A few minutes with… New ARCI chair Mike Hopkins
From an Association of Racing Commissioners International release
Mike Hopkins, the Maryland Racing Commission’s executive director since 2002 after spending 18 years as deputy director, is the new chair of the Association of Racing Commissioners International, the only umbrella organization of the official governing rule-making bodies for professional horse and greyhound racing in North America and parts of the Caribbean. Hopkins last year was honored with the ARCI’s prestigious Len Foote Award, which recognizes exemplary service and contribution to racing integrity by a commission executive director as chosen by his or her peers.
Hopkins grew up on his family’s farm in Maryland, helping care for six stallions and more than 100 broodmares. At age 12, he was working the Fasig-Tipton yearling sales at Saratoga for famed Windfields Farm. His first racetrack job came in 1980 at Pimlico, taking tickets from fans entering the infield tunnel on Preakness Day. Hopkins also spent 12 years as a steward and remains an accredited official. As best that can be determined, he is the only racing regulator who has wrestled a 500-pound black bear. That came back in his early 20s, when an old professional wrestler toured towns and taverns with a declawed bear, challenging young bucks to wrestle the animal.
“My brother called me and said, ‘What are you doing tonight? … We’re all going to this bar. We’re going to wrestle a bear,’” Hopkins recalled last year after being honored with the Len Foote Award. “The way it was described to me is that to beat the bear, you had to get the bear on his back, feet up in the air. That wasn’t going to happen. I think the bear won; the bear did win. Let’s put it this way: I was watching my brother try to tangle with it a little bit, and the next thing I know, my brother’s head is bouncing off the wrestling mat like a sack of potatoes and the bear jumping on him.”
Hopkins sat down at the recent ARCI Conference on Equine Welfare and Racing Integrity with turf publicist Jennie Rees for a Q & A about being ARCI chair as well as the importance of the regulatory process, building aircraft and rebuilding Ferrari engines as good preparation for problem-solving.
Of all the many jobs you’ve had in racing, which one has prepared you the most to be chair of ARCI?
I think all of them have been preparation for that, because it’s provided me experience in almost every aspect of horse racing that we regulate in the state and throughout country. Racing office, horse identifier, stewards stand, driving a truck for 20 years delivering horses all over the country, working on my parent’s farm, at Windfields Farm, which was a great experience. And being around good horses and good horsemen and good owners.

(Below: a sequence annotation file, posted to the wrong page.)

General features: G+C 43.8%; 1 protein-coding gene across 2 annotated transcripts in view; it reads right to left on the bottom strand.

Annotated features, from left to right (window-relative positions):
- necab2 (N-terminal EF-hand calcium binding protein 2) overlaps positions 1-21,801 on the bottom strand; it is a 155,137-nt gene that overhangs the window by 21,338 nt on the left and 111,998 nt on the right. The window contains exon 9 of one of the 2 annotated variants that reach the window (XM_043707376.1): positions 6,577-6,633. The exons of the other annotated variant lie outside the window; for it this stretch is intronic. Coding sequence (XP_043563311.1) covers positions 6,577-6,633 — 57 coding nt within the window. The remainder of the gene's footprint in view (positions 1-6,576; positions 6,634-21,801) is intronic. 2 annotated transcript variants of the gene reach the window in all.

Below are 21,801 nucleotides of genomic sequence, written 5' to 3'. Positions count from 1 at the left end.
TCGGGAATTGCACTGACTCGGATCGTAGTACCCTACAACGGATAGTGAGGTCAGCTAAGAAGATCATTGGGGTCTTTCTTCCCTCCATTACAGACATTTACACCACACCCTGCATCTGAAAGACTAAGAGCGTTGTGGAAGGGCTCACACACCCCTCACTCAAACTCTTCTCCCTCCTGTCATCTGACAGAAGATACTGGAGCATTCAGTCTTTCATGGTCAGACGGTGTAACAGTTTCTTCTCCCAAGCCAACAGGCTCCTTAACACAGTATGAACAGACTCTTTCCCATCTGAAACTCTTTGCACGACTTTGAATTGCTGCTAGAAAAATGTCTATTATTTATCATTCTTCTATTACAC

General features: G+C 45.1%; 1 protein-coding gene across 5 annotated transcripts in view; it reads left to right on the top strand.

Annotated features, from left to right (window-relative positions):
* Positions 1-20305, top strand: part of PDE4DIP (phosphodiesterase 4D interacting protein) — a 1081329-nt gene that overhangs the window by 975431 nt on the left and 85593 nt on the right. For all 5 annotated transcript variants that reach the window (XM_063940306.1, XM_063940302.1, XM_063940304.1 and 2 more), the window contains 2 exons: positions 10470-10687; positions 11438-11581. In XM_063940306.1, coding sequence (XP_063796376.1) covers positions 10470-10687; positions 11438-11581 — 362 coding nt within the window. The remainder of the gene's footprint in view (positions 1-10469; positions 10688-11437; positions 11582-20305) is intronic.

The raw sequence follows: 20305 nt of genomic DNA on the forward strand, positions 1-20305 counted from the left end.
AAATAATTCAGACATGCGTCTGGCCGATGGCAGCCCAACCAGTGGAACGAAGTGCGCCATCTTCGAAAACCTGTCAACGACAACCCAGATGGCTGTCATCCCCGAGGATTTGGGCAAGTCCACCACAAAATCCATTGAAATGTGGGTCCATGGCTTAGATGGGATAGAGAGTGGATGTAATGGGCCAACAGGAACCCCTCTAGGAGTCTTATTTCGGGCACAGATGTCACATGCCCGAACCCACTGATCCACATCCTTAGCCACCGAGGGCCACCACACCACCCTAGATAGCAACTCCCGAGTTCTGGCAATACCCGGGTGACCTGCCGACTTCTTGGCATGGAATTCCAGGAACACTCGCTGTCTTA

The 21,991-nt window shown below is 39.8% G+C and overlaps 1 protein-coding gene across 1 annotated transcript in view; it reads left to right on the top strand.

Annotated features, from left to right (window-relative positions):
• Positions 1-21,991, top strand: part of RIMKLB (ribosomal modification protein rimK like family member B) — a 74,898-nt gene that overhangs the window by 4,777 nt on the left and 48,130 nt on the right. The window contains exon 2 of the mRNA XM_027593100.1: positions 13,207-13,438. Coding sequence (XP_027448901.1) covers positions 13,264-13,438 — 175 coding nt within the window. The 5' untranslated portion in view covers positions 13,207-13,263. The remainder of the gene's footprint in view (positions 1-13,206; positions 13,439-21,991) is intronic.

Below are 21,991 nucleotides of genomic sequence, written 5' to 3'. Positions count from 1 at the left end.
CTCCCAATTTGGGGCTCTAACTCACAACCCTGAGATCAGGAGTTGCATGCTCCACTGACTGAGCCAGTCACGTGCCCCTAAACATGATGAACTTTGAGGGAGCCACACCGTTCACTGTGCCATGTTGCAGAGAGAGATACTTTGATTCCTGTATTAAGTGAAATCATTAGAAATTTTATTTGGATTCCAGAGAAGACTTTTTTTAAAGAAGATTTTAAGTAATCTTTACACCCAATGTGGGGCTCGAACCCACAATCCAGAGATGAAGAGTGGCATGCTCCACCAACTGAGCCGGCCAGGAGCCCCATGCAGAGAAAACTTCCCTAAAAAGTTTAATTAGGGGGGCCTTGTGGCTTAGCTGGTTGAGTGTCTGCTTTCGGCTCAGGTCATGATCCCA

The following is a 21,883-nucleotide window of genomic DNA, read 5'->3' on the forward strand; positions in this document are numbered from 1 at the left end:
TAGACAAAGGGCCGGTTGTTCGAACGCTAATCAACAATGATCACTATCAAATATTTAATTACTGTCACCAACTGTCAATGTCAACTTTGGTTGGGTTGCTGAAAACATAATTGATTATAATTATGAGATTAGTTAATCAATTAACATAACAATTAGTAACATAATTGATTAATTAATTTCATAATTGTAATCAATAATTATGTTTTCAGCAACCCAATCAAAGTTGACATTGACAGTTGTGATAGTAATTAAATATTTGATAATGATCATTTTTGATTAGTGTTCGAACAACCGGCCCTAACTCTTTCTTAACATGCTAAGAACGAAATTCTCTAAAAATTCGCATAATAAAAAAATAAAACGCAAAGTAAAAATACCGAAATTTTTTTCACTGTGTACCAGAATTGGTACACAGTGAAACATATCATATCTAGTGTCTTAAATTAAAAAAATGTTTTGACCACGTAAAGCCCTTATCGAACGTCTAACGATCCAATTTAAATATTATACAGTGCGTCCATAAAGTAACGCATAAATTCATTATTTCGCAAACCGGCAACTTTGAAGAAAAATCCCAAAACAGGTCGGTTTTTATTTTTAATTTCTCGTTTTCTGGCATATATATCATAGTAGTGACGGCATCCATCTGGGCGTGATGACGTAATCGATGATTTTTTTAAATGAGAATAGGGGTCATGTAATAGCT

Why did you decide to stick with the regulatory side?
I just thought it was fun. I’ve enjoyed it. I had opportunities to go to racetracks in other states. Chick Lang was my mentor. Chick would say, “I got a job for you in track management.” He’d say, “I know your family is here, you have deep family ties to Maryland and you don’t want to go. I just want you to know the opportunity is there if you want to take it.” And I’d always turn him down to go different places. I think it was the right choice, and the right choice for me. My family got to grow up with the horse business. I’ve met some amazing people on every step of the social ladder imaginable. They’ve all been very gracious and very good to work with.
Your tenure as ARCI chair is a year. What are your priorities to push?
What I foresee doing over the next 12 months is that continued collaboration with all the industry stake-holders. Medication uniformity is extremely important. We’ve done a lot of good things over the last 15-20 years. They just need to continue to be nudged down the road. I don’t see any one particular issue that stands out above the others. But I think continued communication with every stake-holder in this industry is important, that we all come out on the right end of it in thinking of the safety and welfare of the horse and safety of the riders, and to make sure we’re protecting the wagering public.
You mentioned medication uniformity. The Mid-Atlantic and Maryland have been at the forefront of developing a regional compact to where regulations would not just be close but identical. Do you see that as a model for national uniformity?
I do. I’ve got to give Alan Foreman (chair and CEO of the Thoroughbred Horsemen’s Association) a lot of credit, because he’s been formulating these meetings and pushing for it for years. What he’s done with these meetings we have, it’s not only the horsemen’s organizations that are represented but actual horsemen who show up. They get a full description of what direction we want to go and the changes we want to make. They get answers to their questions or concerns they have. Or maybe we overlooked something. They might come back and say, “Have you thought of this?” And we can say, “Yes, we have” and explain what the process would be at that point, or “No, we haven’t. That’s a great point, let’s add it.”